Maria (1823 ship)

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United Kingdom
BuilderGrand Canal Docks, Dublin
Out of service28 June 1840
FateWrecked, Margaret Brock Reef
General characteristics
Tons burthen135,[2] or 136[1] (bm)
Length70.19 ft (21.4 m)[1]
Beam20.99 ft (6.4 m)[1]
Draught10.9 ft (3.3 m)[1]
Sail planBrigantine
ArmamentSingle cannon
NotesPassenger ship

Maria was a brigantine built in Dublin, Ireland, and launched in 1823 as a passenger ship. On 28 June 1840, she wrecked on the Margaret Brock Reef, near Cape Jaffa in the Colony of South Australia, somewhere south-west of the current site of the town of Kingston SE, South Australia. The wreck has never been located.

Aboriginal Australians on the Coorong massacred some or all of the 17 survivors of the wreck as they journeyed to Adelaide, an event known as the Maria massacre. A punitive expedition, acting under instructions from Governor Gawler that were later found to be unlawful, summarily hanged two presumed culprits.



Maria was launched from Grand Canal Dock, Dublin, in 1823.[1] The data below are from Lloyd's Register (LR).

Year Master Owner Trade Source & notes
1825 W.Lawson J.Gray Dublin–Barbados LR[2]
1830 J.Brooks
Martin Liverpool–Gibraltar LR; repairs in 1827 and 1828

Maria no longer appears in LR in 1835 and subsequently. She may have transferred her registry to Australia.

Final voyage[edit]

Maria left Port Adelaide on 26 June 1840 for Hobart Town, Van Diemens Land, with 25 persons on board, including the captain, William Ettrick Smith, and his wife. Passengers included Samuel Denham and Mrs Denham (née Muller) and their five children (Thomas, Andrew, Walter, Fanny, and Anna); the recently-widowed Mrs York (sister of Samuel Denham), and her infant; James Strutt (previously with Lonsdale's Livery Stables, hired as Mrs Denham's servant); George Young Green and Mrs Green; Thomas Daniel and Mrs Daniel; and Mr. Murray. The ship's mate and crew were John Tegg, John Griffiths, John Deggan/Durgan/Dengan, James Biggins, John Cowley, Thomas Rea, George Leigh and James Parsons.[1]

During the voyage, Maria foundered on the Margaret Brock Reef (named later, after the 1852 shipwreck of the barque Margaret Brock[3][4][5]), which lies west of Cape Jaffa on the south-east coast of South Australia. Eight people died,[failed verification] and survivors made their way to the coast somewhere near the site of the present Kingston SE.[1]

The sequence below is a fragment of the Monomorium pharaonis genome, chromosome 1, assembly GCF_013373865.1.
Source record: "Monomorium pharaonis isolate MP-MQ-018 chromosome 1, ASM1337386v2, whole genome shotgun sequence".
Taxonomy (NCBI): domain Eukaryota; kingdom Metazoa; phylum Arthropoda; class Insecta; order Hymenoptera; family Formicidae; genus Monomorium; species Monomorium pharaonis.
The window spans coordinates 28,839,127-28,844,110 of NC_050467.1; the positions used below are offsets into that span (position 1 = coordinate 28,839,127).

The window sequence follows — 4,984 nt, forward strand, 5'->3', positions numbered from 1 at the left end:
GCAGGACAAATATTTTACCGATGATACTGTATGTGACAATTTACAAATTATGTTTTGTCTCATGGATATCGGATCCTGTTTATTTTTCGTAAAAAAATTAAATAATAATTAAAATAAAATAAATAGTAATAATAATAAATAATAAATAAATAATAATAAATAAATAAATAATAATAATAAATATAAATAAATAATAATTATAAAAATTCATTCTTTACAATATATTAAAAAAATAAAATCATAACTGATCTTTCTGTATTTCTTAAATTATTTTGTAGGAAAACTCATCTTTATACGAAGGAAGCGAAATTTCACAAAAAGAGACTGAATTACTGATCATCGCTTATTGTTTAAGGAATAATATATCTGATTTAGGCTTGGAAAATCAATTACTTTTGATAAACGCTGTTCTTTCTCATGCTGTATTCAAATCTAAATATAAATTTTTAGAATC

Major O'Halloran's expedition to the Coorong, August 1840.

The passengers and crew safely reached land. Accounts suggest that the passengers commenced trekking on the land side of the Coorong coast towards the lakes (Alexandrina and Albert), with the sailors heading inland at some point.

According to a later account,[clarification needed] around 60 kilometres (37 mi) from the wreck, in company with some friendly Aboriginals, they came across a track and at once had a dispute as to whether or not to follow it, and decided to split up: Captain Smith and the crew took to the track and most of the passengers continued along the shoreline. Two days later some of this latter group split from the party in the hope of rejoining the Captain. Around this time they were attacked and killed by a group of the Milmenrura (or "Big Murray Tribe", now known as Tanganekald, also known as Tenkinyra), stripped of their possessions,[6] hit over the head, decapitated[1] and buried in the sand[6] or in wombat holes.[1]

Such detail of how the Maria survivors came to be widely separated into three groups can only be supposition, as none lived to tell the tale. The body of the captain was found far removed from the others, and no trace of the crew members was ever found, so it is not known whether they suffered the same fate as the passengers. One contemporary noted that survivors of the schooner Fanny (Capt. James Gill), wrecked in the same area two years earlier (21 June 1838), were given every assistance by, presumably, men from the same tribe.[7]

In 2003 Ngarrindjeri elder Tom Trevorrow said that the story was well known among his elders, and that he was told the survivors had met up with their people. According to Trevorrow, the Ngarrindjeri group offered them "fire, water and food...It was the duty of male people to help these people. But every time they'd come to a boundary line, they had to hand them over to the next lakayinyeri (family group) — the Milmendura". He was told that the crew members had tried "to sexually interfere with them". The Ngarrindjeri people warned the sailors that this was not their way, and that their tribal law would punish such behaviour by death. At some point after this, a violent fight broke out, and the survivors of Maria were all killed.[3]